Miles Moore is an Alexandria resident who hosts a poetry reading series at Iota Club and Café in Arlington. For summer reading he suggested four books and ten of his favorite poets.
Moore said he suggested the first two books because they represent the dark side and light side, respectively, of travel. He suggested the Tham books because she acted as a mentor for many D.C. area writers and she "deserves greater fame than she's achieved."
• "The Sheltering Sky" by Paul Bowles. This is a novel about a couple who visits North Africa in the late 1940s. They are New York sophisticates who see themselves as enlightened travelers. However, the book ends tragically. "One of the most beautifully written books since World War II," Moore said.
• "Italian Days" by Barbara Grizzuti Harrison. This is a memoir of the author's year in Italy. The book is as much a guide to the author as to Italy. "One of the most beautifully written books I've ever read," Moore said.
• "The Tao of Mrs. Wei" by Hillary Tham. This is a book of interconnected poems. Mrs. Wei is a Chinese mother character.
• "Tin Mines and Concubines" by Hillary Tham. Related stories about families of various ethnic backgrounds in 1960s Malaysia. This book has "very richly drawn characters," Moore said. The stories are "funny, warm, tragic." Any reader would respond to them, Moore said.
• Suggested poets: Phillip Larkin, Richard Wilbur, William Butler Yeats, Robert Frost, W. H. Auden, C. P. Cavafy, Ogden Nash ("if you want a laugh," Moore said) and Wislawa Szymborska.
Olsson's Books and Records
Olsson's Books and Records Old Town Alexandria, 106 S. Union St.
Books Manager Beguin suggested some newer and some older books. Book publishers provided the descriptions.
• "Digging to America" by Anne Tyler.
This novel is filled with tender observations about what it is to be an American, and about Iranian-born Maryam Yazdam, who after 35 years in this country must finally come to terms with her "outsiderness."
• "The Poe Shadow" by Matthew Pearl.
From the author of "The Dante Club" comes a historical thriller about one man's quest to solve the strange mystery surrounding the death of Edgar Allan Poe.
• "The Foreign Correspondent: A Novel" by Alan Furst.
This is a gripping story of an underground reporter who becomes the target of a deadly web of European spies in the shadow of World War II.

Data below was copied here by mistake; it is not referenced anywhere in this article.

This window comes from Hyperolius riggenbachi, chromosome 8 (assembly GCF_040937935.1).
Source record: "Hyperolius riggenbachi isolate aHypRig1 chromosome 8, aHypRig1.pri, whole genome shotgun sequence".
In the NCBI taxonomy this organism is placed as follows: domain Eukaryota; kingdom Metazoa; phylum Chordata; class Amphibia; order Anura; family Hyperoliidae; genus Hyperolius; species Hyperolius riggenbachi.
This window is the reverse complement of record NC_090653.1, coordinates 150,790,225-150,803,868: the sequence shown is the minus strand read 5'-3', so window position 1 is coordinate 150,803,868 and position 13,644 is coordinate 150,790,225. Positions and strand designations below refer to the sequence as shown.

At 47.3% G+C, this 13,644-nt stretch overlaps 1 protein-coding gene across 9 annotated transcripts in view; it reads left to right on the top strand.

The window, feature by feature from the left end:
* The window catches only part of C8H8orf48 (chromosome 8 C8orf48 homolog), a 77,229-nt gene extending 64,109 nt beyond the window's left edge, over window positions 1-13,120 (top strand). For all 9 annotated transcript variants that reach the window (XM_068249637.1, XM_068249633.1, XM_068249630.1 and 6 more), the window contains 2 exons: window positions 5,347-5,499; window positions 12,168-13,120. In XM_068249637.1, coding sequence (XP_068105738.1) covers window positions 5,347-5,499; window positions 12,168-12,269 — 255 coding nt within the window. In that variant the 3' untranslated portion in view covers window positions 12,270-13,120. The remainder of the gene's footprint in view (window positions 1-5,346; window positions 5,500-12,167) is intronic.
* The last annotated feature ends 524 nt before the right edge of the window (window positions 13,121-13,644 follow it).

• "Mayflower: A Story of Courage, Community, and War" by Nathaniel Philbrick.
The story of the Plymouth Colony — from the flight to religious freedom to the war that ravaged New England — is told by a winner of the National Book Award.
• "Capturing Paris: A Novel" by Katharine Davis.
After 25 years of marriage, Annie and Wesley are living an elegant, sophisticated life in Paris. All of this changes when Wesley loses his job and a mysterious woman enters their lives. Suddenly the sights, smells, and sounds of Paris are cast in a different light.
• "A Heartbreaking Work of Staggering Genius" by Dave Eggers.
This moving memoir is the story of a college senior who, in the space of five weeks, loses both of his parents to cancer and inherits his eight-year-old brother. It manages to be simultaneously hilarious and inventive as well as a deeply heartfelt story of the love that holds a family together.
• "The Full Cupboard of Life" by Alexander McCall Smith.
The fifth installment in the popular No. 1 Ladies Detective Agency series, set in Botswana, picks up with Mma Precious Ramotswe still engaged to Mr. J.L.B. Matekoni. She realizes that her fiancé has other things on his mind — most notably a frightening request from the orphan farm's assertive matron.
• "His Excellency: George Washington" by Joseph J. Ellis.
With careful attention to detail and lyrical prose, Ellis presents a full portrait of George Washington's life and career — from his military years through his two terms as president.
• "The Shadow of the Wind" by Carlos Ruiz Zafon.
This international literary sensation is about a boy's quest through the secrets and shadows of postwar Barcelona for a mysterious author whose book has proved as dangerous to own as it is impossible to forget.